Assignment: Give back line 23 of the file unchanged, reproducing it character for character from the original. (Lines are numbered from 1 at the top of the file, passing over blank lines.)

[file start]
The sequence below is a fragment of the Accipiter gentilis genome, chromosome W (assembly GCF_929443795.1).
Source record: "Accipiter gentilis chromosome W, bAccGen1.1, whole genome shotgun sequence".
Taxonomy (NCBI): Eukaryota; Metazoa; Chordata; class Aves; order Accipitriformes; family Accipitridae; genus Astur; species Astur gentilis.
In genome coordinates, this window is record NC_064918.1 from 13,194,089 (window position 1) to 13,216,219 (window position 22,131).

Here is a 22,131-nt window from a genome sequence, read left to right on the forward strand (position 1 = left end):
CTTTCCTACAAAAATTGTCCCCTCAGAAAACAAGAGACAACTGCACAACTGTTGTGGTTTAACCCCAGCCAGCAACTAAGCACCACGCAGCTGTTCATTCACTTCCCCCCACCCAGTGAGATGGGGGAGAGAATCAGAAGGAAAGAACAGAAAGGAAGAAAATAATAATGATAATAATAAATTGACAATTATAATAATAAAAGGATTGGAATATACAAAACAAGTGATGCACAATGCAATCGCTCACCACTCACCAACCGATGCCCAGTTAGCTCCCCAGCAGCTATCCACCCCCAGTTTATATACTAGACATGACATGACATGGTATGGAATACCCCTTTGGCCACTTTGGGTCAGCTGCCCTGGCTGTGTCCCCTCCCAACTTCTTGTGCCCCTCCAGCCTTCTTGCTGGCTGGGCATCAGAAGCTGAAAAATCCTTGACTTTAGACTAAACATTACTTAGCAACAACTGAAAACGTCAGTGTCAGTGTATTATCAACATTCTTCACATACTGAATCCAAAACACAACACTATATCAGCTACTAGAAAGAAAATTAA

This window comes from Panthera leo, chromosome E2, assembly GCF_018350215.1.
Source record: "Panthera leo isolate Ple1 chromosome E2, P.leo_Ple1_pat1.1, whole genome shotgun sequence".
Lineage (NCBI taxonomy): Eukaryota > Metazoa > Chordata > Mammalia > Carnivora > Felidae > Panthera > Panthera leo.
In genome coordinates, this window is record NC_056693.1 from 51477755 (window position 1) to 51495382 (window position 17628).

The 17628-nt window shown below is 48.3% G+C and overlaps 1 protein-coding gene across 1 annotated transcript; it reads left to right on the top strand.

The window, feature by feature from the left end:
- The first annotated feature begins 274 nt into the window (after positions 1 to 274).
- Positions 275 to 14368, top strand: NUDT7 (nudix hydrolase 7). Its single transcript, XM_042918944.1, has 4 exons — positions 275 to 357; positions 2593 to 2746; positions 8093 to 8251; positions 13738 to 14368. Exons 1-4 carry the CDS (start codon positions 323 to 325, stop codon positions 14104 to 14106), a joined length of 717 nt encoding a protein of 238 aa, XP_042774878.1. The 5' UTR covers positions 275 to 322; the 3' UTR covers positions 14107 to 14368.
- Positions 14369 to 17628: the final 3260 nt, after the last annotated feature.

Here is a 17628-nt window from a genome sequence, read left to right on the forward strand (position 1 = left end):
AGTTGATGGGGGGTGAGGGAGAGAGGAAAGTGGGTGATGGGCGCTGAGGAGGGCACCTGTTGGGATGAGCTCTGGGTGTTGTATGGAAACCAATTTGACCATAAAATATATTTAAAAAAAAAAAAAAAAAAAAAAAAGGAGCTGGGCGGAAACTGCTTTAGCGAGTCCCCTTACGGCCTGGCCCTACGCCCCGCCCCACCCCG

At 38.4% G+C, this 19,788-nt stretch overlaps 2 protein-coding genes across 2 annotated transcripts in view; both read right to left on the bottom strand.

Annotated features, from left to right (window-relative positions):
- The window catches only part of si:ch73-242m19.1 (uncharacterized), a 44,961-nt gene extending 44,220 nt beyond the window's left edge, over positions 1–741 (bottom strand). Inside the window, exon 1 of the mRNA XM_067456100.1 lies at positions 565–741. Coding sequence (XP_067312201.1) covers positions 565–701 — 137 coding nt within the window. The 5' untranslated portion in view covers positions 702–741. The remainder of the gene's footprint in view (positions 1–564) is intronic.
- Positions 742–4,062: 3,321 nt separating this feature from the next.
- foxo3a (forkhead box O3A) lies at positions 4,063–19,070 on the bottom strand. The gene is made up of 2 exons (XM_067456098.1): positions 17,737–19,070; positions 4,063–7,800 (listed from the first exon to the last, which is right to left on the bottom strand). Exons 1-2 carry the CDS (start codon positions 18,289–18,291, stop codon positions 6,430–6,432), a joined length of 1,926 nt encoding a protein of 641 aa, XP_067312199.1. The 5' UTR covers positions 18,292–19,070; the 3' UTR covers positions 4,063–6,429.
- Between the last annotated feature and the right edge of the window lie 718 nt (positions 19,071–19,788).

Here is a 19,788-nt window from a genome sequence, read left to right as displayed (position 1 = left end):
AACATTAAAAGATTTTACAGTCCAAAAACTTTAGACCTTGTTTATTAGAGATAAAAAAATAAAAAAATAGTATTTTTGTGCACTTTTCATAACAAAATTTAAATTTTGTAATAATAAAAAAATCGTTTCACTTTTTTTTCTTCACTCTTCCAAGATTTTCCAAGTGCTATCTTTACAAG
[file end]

- Between the last annotated feature and the right edge of the window lie 718 nt (positions 19,071–19,788).